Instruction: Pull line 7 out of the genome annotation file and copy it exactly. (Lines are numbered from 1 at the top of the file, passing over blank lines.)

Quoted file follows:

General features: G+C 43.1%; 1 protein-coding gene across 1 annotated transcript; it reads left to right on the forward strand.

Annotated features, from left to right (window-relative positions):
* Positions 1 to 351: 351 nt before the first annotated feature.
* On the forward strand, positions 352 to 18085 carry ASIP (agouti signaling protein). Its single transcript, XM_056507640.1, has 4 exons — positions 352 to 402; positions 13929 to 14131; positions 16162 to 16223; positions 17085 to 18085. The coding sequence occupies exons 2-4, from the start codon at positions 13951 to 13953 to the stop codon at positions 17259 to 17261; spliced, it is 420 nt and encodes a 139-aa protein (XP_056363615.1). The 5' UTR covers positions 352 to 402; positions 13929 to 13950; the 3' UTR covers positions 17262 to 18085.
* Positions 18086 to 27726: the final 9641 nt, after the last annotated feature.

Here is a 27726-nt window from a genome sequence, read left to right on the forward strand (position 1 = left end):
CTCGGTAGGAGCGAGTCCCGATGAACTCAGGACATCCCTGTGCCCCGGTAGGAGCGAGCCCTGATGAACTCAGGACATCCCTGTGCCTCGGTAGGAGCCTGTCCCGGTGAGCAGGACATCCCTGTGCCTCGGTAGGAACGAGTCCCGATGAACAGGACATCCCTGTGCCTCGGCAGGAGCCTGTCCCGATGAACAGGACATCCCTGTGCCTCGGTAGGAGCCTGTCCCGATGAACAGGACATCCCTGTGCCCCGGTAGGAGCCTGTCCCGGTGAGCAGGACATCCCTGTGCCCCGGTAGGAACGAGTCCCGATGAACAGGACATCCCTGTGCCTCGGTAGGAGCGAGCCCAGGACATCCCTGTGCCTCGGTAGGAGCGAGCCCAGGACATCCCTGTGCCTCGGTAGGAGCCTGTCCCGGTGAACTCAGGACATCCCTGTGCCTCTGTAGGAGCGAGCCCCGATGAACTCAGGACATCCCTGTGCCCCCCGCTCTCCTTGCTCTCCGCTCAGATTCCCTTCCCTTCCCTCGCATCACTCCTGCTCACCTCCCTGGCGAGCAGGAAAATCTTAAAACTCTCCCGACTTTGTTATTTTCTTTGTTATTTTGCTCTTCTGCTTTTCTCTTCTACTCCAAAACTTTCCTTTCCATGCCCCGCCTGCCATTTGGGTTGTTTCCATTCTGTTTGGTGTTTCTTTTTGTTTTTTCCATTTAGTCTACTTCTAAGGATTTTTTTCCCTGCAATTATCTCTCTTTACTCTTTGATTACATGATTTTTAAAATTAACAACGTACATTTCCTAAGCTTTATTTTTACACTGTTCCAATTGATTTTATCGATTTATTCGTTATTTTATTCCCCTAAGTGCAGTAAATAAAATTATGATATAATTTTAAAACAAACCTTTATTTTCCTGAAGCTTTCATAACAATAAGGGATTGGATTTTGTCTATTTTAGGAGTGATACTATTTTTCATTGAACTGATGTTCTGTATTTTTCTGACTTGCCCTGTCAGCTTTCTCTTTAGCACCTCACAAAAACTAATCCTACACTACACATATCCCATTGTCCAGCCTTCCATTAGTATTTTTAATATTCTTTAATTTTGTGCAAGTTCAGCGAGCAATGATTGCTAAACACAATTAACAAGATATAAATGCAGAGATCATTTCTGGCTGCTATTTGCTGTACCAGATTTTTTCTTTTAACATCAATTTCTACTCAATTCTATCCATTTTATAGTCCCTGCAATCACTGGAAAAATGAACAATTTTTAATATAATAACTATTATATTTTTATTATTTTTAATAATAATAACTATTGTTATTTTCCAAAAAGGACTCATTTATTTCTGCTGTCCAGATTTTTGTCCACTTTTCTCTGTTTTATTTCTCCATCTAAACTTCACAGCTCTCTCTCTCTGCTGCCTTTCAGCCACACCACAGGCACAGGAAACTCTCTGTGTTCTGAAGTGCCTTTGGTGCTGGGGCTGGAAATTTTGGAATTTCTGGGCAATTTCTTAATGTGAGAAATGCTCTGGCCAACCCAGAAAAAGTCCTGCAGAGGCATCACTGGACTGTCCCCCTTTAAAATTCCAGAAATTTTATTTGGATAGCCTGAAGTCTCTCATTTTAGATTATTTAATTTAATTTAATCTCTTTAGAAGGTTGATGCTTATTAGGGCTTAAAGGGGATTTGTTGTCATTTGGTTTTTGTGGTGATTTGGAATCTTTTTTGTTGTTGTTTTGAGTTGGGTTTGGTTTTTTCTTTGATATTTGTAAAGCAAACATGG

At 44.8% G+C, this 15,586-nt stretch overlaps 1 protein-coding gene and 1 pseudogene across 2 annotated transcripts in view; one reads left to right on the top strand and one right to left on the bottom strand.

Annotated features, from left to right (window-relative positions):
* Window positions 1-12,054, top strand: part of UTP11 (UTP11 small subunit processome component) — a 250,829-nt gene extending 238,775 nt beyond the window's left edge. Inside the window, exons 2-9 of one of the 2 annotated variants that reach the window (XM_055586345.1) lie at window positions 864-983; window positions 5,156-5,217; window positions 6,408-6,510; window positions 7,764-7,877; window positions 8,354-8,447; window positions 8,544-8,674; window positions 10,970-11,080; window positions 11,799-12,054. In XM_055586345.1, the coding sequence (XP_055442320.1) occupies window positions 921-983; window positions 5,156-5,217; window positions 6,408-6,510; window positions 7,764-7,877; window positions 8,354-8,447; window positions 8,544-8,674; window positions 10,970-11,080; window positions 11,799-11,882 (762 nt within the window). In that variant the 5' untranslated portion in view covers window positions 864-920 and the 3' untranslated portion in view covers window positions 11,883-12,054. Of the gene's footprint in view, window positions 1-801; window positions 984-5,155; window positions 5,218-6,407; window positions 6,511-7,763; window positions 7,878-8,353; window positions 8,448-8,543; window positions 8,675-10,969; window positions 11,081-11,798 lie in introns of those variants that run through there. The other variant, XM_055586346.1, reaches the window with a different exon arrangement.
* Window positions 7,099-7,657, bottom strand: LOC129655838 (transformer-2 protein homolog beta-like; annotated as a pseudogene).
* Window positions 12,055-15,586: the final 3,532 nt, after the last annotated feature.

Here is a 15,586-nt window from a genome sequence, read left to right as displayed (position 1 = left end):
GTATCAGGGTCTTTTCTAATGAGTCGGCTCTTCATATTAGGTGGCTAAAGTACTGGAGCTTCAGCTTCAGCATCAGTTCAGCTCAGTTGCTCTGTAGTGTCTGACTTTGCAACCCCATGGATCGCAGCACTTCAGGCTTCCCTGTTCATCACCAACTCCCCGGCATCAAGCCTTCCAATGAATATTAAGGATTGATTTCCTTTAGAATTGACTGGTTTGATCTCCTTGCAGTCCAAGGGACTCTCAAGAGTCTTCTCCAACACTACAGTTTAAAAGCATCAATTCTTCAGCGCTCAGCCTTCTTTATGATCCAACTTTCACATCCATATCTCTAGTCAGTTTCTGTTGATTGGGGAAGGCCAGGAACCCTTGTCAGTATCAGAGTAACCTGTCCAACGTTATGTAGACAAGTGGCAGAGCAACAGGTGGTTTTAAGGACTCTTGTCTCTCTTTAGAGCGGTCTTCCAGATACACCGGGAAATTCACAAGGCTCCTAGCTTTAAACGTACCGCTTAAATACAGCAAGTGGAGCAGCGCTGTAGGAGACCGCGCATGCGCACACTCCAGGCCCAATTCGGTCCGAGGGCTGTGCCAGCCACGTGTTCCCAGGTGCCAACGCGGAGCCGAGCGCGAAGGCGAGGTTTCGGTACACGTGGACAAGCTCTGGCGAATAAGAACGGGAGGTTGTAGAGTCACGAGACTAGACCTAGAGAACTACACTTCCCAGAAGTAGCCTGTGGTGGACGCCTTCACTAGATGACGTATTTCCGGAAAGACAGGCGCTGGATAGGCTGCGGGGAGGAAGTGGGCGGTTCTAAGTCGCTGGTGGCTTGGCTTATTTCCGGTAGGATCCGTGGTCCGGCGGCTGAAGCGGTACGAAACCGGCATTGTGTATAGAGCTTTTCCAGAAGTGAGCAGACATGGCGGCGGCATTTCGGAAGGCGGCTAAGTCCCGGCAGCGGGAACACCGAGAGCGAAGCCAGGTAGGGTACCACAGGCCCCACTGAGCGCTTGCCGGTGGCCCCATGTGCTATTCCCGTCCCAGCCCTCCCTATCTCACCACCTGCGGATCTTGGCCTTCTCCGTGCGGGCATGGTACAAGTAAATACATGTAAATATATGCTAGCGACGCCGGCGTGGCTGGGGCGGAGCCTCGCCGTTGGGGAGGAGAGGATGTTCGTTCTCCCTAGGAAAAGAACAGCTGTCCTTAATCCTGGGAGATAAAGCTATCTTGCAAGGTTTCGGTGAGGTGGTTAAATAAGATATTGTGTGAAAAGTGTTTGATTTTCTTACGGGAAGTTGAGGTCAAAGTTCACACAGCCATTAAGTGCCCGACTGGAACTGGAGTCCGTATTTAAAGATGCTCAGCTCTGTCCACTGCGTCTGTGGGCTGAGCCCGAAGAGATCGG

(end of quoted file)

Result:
CTCGGTAGGAGCGAGTCCCGATGAACTCAGGACATCCCTGTGCCCCGGTAGGAGCGAGCCCTGATGAACTCAGGACATCCCTGTGCCTCGGTAGGAGCCTGTCCCGGTGAGCAGGACATCCCTGTGCCTCGGTAGGAACGAGTCCCGATGAACAGGACATCCCTGTGCCTCGGCAGGAGCCTGTCCCGATGAACAGGACATCCCTGTGCCTCGGTAGGAGCCTGTCCCGATGAACAGGACATCCCTGTGCCCCGGTAGGAGCCTGTCCCGGTGAGCAGGACATCCCTGTGCCCCGGTAGGAACGAGTCCCGATGAACAGGACATCCCTGTGCCTCGGTAGGAGCGAGCCCAGGACATCCCTGTGCCTCGGTAGGAGCGAGCCCAGGACATCCCTGTGCCTCGGTAGGAGCCTGTCCCGGTGAACTCAGGACATCCCTGTGCCTCTGTAGGAGCGAGCCCCGATGAACTCAGGACATCCCTGTGCCCCCCGCTCTCCTTGCTCTCCGCTCAGATTCCCTTCCCTTCCCTCGCATCACTCCTGCTCACCTCCCTGGCGAGCAGGAAAATCTTAAAACTCTCCCGACTTTGTTATTTTCTTTGTTATTTTGCTCTTCTGCTTTTCTCTTCTACTCCAAAACTTTCCTTTCCATGCCCCGCCTGCCATTTGGGTTGTTTCCATTCTGTTTGGTGTTTCTTTTTGTTTTTTCCATTTAGTCTACTTCTAAGGATTTTTTTCCCTGCAATTATCTCTCTTTACTCTTTGATTACATGATTTTTAAAATTAACAACGTACATTTCCTAAGCTTTATTTTTACACTGTTCCAATTGATTTTATCGATTTATTCGTTATTTTATTCCCCTAAGTGCAGTAAATAAAATTATGATATAATTTTAAAACAAACCTTTATTTTCCTGAAGCTTTCATAACAATAAGGGATTGGATTTTGTCTATTTTAGGAGTGATACTATTTTTCATTGAACTGATGTTCTGTATTTTTCTGACTTGCCCTGTCAGCTTTCTCTTTAGCACCTCACAAAAACTAATCCTACACTACACATATCCCATTGTCCAGCCTTCCATTAGTATTTTTAATATTCTTTAATTTTGTGCAAGTTCAGCGAGCAATGATTGCTAAACACAATTAACAAGATATAAATGCAGAGATCATTTCTGGCTGCTATTTGCTGTACCAGATTTTTTCTTTTAACATCAATTTCTACTCAATTCTATCCATTTTATAGTCCCTGCAATCACTGGAAAAATGAACAATTTTTAATATAATAACTATTATATTTTTATTATTTTTAATAATAATAACTATTGTTATTTTCCAAAAAGGACTCATTTATTTCTGCTGTCCAGATTTTTGTCCACTTTTCTCTGTTTTATTTCTCCATCTAAACTTCACAGCTCTCTCTCTCTGCTGCCTTTCAGCCACACCACAGGCACAGGAAACTCTCTGTGTTCTGAAGTGCCTTTGGTGCTGGGGCTGGAAATTTTGGAATTTCTGGGCAATTTCTTAATGTGAGAAATGCTCTGGCCAACCCAGAAAAAGTCCTGCAGAGGCATCACTGGACTGTCCCCCTTTAAAATTCCAGAAATTTTATTTGGATAGCCTGAAGTCTCTCATTTTAGATTATTTAATTTAATTTAATCTCTTTAGAAGGTTGATGCTTATTAGGGCTTAAAGGGGATTTGTTGTCATTTGGTTTTTGTGGTGATTTGGAATCTTTTTTGTTGTTGTTTTGAGTTGGGTTTGGTTTTTTCTTTGATATTTGTAAAGCAAACATGG